A Beginners Guide To Paint Brushes

A Beginners Guide To Paint Brushes


You might assume all paint brushes are virtually the same, just different shapes and sizes, but upon further inspection you’ll soon realise that each paint brush comes with its own uses and benefits, and no two styles are the same.


In this post, we’ll be discussing the difference between each brush and the uses and benefits it withholds, depending on what type of painting you’re looking to create. 

 Below is a list of the 8 main brush types you will typically come across as an artist, all of which can be found here: https://stationeryisland.com/collections/brushes



Flat Brush - Used for painting colours that are smooth and crisp. Also great for creating long lines and dispersing colour quickly.

Angled Brush - Best used for painting clean lines. If you need to paint a line close to another object, an angled brush is best.

Fan Brush - Great for creating texture, fan brushes make it easy to create multiple lines or dots at once.

Liner Brush - When it comes to fine details and small areas, liner brushes are best. Their smaller, elongated bristles work perfectly for small, precise lines.

Round Brush - Truly a great all-rounder brush (pun intended). They can be used for a multitude of things, including washes, lines and covering large areas quickly.

Miniature Round Brush - Compared to the larger Round Brush, the Miniature can achieve much more detail and precision. Although the Round Brush can technically create the same fine lines as the miniature (due to the fine point on both brushes) the Miniature’s short brush fibres hold less colour and therefore allow for more accuracy and finer strokes.

Filbert Brush - Filberts can add a wide variety of marks and textures from thin to thick. Because of their versatility, they’re a great brush for painting figures and heads. 

Aqua Brush - Best used with watercolours and to blend out brush pens. Once filled with water, you gently squeeze the plastic brush handle to add water to your paper through the bristles. You can also use Aqua Brushes to help water down paint pigment if you added too much colour in one area. These brushes are a really great addition to your kit if you’re someone who enjoys painting with brush pens and/or watercolours.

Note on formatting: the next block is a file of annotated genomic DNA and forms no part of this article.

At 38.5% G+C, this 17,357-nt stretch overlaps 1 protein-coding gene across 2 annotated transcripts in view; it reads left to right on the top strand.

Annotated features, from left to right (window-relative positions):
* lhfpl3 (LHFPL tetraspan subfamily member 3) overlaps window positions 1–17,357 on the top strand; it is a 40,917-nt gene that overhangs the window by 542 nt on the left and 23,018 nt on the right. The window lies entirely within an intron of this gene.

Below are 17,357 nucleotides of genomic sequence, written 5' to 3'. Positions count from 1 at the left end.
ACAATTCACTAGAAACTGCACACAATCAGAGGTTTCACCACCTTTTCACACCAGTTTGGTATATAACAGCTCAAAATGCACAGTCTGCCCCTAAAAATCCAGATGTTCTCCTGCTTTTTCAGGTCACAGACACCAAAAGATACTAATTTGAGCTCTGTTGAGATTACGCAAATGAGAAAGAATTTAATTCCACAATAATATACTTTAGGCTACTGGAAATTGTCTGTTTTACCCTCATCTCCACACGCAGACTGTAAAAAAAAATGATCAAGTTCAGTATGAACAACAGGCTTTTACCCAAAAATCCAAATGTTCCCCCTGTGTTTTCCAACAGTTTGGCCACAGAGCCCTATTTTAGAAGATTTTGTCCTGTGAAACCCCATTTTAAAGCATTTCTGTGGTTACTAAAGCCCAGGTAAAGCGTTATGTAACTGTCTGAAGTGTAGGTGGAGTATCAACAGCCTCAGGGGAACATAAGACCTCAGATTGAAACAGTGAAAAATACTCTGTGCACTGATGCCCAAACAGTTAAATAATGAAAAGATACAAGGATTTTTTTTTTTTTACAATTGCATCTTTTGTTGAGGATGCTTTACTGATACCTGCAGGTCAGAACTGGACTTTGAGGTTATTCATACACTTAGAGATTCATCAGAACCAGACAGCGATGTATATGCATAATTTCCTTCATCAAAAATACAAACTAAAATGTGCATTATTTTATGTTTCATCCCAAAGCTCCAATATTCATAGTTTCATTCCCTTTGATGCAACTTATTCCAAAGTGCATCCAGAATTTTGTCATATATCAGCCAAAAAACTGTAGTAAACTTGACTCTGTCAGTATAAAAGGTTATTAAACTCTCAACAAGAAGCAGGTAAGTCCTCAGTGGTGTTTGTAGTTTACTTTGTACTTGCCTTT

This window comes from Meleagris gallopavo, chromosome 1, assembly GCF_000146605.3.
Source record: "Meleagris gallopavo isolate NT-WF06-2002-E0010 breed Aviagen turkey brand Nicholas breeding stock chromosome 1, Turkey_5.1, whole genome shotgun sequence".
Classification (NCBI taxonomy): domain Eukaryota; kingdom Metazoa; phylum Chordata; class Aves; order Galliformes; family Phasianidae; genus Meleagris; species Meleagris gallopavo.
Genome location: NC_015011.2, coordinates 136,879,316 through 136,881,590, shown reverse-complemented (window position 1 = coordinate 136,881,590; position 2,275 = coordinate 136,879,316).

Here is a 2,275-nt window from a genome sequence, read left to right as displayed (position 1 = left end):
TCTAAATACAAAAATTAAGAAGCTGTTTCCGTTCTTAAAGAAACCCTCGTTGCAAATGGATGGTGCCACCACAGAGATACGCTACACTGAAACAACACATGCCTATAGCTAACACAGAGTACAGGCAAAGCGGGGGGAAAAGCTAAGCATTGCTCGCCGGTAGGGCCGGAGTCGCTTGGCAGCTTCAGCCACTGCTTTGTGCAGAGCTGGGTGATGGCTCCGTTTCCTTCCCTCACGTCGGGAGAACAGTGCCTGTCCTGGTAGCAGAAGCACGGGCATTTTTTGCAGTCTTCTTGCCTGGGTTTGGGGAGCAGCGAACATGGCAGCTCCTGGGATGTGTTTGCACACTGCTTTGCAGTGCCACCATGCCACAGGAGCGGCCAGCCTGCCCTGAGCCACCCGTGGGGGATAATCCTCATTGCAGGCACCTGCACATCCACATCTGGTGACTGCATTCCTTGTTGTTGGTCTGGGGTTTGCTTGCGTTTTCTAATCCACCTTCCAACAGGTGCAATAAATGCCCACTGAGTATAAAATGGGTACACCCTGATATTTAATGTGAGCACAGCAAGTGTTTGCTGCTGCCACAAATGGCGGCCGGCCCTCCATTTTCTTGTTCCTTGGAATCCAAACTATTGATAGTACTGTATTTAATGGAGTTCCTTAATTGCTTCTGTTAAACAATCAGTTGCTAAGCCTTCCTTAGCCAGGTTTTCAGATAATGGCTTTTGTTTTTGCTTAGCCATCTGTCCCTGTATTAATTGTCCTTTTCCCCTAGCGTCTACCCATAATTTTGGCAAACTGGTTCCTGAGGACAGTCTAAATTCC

Now we know the difference between each brush, let’s look at the maintenance and care guide for paintbrushes, which is essential to keeping your brushes in good condition.


Brush Maintenance & Care Guide



Brushes are typically replaced every 1 - 2 years for full time artists, however if you’re just starting out and you take great care of your brushes they will be sure to last you even longer. 

The most obvious way to know if your brushes are ready for an upgrade is when they fray outwards instead of drying to a nice clean point or edge.

Another giveaway is if your bristles begin to shed, that’s a tell-tale sign your brushes are ready to be recycled. 

Before disposing of your used paint brushes, it’s always a good idea to check if they can be donated to help a charity in need. Below is a list of places that are often accepting second hand art supplies, make sure to call up your local charities to find out more.

  • Charity shops
  • Community groups
  • Retirement homes
  • Hospices
  • Churches
  • Nurseries and other Day Care centres
  • Carers Groups
  • Disabled Care Facilities


More than likely many of these places would be happy to receive your unwanted art supplies, which is an amazing alternative to landfill.

Avoid leaving your brushes sitting in a cup of water. This will damage the bristles and cause them to break easily. Instead, if you need to lay your brush down, it's best to let it rest flat on a dry area like a reusable cloth or paper towel.

If you're painting with watercolour, you can wash your brushes using just clean water. If you're painting with other mediums such as acrylic, it's best to wash your brush immediately after you're done with gentle soap and water. Once clean, reshape the bristles using a clean cloth or your fingers and lay flat to dry.

Try to avoid mixing the type of paint brush you’re using with a different medium. For example, paint brushes with stiff bristles are best for mediums like acrylic, and soft bristles are best for watercolour. If you do mix the mediums you’re using, be sure to thoroughly clean the brush with soap and water when finished.


Storage for your brushes is fairly easy, as long as they’re in a clean and dry place you can decide how you’d like to store them. Some people like to use a recycled jar as a paint pot, others may use a large pencil case, and you can even get a desk organiser and store your other painting supplies in there.

For more artist tips and tricks, recommendations and artist interviews, make sure to follow us on social media if you’d like to keep up to date. 


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